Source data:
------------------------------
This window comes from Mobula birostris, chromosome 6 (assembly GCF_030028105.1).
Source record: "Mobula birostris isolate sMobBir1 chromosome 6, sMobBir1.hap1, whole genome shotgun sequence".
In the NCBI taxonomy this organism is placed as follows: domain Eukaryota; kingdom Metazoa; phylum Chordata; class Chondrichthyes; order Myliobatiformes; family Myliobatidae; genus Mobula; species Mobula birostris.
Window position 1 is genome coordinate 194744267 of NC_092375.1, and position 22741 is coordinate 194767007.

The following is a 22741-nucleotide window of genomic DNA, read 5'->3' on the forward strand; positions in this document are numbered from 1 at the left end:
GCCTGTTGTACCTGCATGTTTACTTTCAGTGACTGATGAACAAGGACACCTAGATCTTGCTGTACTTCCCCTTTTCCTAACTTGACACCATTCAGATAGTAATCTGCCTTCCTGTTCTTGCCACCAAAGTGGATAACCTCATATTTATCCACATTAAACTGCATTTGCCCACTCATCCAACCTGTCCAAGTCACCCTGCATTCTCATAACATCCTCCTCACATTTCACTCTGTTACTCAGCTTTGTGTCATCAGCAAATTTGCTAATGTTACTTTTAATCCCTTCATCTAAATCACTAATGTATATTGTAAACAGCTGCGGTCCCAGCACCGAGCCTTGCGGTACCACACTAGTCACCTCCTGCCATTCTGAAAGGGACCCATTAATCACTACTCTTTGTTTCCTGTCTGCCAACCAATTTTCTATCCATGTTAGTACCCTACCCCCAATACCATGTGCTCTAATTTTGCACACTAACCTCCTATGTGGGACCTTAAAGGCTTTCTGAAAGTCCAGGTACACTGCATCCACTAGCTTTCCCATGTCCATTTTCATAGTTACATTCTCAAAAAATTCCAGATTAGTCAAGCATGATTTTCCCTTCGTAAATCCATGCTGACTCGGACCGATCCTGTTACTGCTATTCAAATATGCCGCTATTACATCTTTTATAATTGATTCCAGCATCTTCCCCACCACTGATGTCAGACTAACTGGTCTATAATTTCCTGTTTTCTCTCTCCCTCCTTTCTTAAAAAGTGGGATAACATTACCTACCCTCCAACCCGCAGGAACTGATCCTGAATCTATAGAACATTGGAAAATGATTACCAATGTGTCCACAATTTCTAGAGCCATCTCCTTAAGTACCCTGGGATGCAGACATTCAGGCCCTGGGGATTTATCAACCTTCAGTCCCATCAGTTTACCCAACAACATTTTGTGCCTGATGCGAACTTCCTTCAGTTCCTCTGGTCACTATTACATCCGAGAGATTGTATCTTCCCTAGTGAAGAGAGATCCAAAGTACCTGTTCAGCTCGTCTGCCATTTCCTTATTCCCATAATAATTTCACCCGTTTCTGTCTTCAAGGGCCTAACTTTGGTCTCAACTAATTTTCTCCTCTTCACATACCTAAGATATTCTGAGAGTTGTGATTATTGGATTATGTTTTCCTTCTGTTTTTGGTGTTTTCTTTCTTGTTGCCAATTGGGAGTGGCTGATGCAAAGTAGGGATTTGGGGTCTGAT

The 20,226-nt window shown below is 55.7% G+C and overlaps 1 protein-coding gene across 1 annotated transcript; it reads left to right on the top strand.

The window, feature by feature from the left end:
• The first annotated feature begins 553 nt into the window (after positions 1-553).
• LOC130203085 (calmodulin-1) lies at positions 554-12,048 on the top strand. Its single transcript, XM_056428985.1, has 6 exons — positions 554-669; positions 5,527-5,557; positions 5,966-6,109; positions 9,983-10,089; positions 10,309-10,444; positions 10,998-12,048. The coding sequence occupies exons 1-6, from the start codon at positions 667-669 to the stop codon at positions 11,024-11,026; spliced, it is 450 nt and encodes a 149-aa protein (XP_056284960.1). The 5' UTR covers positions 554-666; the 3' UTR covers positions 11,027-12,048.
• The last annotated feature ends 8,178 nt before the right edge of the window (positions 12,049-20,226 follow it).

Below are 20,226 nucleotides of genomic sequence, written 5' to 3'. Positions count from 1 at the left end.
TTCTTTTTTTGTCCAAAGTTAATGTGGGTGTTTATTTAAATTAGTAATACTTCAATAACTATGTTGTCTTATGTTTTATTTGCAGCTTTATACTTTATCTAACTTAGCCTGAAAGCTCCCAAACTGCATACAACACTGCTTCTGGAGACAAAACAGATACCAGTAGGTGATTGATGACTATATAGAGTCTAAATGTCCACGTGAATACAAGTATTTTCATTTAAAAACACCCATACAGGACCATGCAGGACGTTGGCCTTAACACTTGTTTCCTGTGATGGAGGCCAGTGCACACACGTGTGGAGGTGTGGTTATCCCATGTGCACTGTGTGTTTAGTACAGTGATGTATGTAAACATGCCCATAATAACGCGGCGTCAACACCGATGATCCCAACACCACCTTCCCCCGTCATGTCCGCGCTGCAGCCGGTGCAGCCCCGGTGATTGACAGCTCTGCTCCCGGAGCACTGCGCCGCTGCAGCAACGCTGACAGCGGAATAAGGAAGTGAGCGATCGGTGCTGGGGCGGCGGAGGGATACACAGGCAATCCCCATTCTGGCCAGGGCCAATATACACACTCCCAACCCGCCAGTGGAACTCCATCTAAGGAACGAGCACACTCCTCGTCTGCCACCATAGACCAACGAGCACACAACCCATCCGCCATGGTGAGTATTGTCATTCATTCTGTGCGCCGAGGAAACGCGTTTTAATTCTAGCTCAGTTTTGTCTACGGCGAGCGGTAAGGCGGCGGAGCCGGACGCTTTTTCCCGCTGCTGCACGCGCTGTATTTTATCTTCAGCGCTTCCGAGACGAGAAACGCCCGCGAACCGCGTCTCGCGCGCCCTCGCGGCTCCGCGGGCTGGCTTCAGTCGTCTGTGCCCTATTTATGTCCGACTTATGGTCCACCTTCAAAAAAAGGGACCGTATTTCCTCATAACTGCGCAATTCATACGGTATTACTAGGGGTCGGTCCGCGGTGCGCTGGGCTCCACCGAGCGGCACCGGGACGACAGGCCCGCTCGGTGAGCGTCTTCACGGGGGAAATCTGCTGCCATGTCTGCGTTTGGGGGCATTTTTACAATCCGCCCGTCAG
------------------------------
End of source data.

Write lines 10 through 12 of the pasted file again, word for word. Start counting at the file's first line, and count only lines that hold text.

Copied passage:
• LOC130203085 (calmodulin-1) lies at positions 554-12,048 on the top strand. Its single transcript, XM_056428985.1, has 6 exons — positions 554-669; positions 5,527-5,557; positions 5,966-6,109; positions 9,983-10,089; positions 10,309-10,444; positions 10,998-12,048. The coding sequence occupies exons 1-6, from the start codon at positions 667-669 to the stop codon at positions 11,024-11,026; spliced, it is 450 nt and encodes a 149-aa protein (XP_056284960.1). The 5' UTR covers positions 554-666; the 3' UTR covers positions 11,027-12,048.
• The last annotated feature ends 8,178 nt before the right edge of the window (positions 12,049-20,226 follow it).

Below are 20,226 nucleotides of genomic sequence, written 5' to 3'. Positions count from 1 at the left end.